IBM's CIO is looking for ways to leverage big data.
Jeanette Horan VP and CIO, IBM
How long at IBM: 13 years
Career accomplishment I'm most proud of: In 2007, I defined and led the largest business transformation program in IBM, reengineering our processes in conjunction with IBM's Global Business Services team.
Most important career influencer: Roger Gourd, the manager who brought me from the U.K. to the U.S., and then hired me again eight years later and supported my career development through an executive MBA program and gave me my first executive role. Roger taught me the value of taking risks and making informed decisions.
Decision I wish I could do over: Taking a role at Digital Equipment in its networking business with a mission to innovate when the company didn't have the resources to invest. In hindsight, I wish I'd done more due diligence before taking the role.
On The Job
A new system to manage key human resources functions such as payroll and benefits.
A sales-force automation initiative to simplify sales activities.
Integrating all back-office processes among IBM, its clients, partners, and suppliers.
How I measure IT effectiveness: We base this on business value delivered via new projects (both hard and soft business benefits), as well as on business process availability.
The next big thing for my industry: The pervasive use of business analytics to leverage big data. The amount of data produced today is just too overwhelming for people to consume, so we need to rely on automated processes to discover trends and evaluate courses of action.
One thing I'm looking to do better: I'd like to deliver more innovation in employee provisioning while managing security for the increased use of smartphones. The availability of affordable smartphones is putting enormous pressure on CIOs to support BYOD demand, yet most people are unaware of the security issues associated with business use of these devices.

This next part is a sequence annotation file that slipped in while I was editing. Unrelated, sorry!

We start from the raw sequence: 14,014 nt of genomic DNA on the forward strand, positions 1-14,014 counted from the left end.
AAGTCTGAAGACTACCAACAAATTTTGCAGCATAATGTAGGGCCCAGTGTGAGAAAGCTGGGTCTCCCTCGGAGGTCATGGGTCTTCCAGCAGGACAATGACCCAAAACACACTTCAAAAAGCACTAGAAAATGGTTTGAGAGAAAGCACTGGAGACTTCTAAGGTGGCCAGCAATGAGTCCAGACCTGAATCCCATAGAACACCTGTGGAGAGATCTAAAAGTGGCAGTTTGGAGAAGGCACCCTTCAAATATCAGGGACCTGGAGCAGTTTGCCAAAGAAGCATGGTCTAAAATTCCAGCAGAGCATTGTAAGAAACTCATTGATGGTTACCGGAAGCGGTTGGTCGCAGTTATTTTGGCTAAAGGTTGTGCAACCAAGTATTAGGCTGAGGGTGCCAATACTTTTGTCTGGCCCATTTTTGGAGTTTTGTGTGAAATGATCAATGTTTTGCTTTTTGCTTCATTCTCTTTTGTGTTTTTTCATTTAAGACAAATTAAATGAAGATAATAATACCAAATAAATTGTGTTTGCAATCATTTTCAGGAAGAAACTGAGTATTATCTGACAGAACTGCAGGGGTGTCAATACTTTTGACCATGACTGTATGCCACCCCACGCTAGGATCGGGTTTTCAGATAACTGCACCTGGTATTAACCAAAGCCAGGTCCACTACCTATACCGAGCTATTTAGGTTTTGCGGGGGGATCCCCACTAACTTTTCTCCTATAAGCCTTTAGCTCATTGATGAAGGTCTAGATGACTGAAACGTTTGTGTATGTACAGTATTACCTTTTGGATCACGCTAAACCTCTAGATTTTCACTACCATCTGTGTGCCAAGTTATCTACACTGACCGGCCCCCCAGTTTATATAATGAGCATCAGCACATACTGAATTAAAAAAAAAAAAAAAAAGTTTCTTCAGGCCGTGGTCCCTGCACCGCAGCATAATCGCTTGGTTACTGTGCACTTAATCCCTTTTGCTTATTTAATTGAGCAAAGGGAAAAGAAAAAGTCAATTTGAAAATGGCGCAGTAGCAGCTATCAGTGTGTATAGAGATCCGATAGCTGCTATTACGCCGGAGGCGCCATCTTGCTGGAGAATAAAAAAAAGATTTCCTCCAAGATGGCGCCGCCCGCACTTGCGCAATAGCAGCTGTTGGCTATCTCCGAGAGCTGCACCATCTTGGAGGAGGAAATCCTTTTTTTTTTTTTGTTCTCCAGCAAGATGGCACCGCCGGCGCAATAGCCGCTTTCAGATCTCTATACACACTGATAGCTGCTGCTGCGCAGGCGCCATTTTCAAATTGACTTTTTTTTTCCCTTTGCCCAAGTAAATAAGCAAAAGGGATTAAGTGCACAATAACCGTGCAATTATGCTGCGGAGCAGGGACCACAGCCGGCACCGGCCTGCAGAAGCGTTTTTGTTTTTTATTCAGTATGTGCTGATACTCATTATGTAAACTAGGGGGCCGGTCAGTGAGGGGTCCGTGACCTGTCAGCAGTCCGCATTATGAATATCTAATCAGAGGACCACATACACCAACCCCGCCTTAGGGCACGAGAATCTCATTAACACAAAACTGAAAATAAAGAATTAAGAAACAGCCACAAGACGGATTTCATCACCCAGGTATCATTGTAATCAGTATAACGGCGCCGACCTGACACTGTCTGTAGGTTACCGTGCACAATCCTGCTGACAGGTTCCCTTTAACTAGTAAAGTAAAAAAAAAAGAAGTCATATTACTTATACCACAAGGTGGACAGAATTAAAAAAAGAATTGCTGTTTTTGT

Lesson learned from the recession: Do everything possible to maintain new project investments because the business will need the capability as markets recover.
The federal government's top tech priority should be: Managing cybersecurity. The number and sophistication of attacks on U.S. companies and U.S. interests went up tremendously in 2011. The amount of investment from venture capital funds in technologies to ensure the protection of data has gone down, so new sources of investment and innovation are required. The federal government can help.
Colleges/degrees: University of London, BS in math; Boston University, MBA
Leisure activity: Photography
Business leader I'd like to have lunch with: Warren Buffett
Last vacation: Cape Cod
Personal computer: Mac
Best book read recently:The Lincoln Lawyer by Michael Connelly
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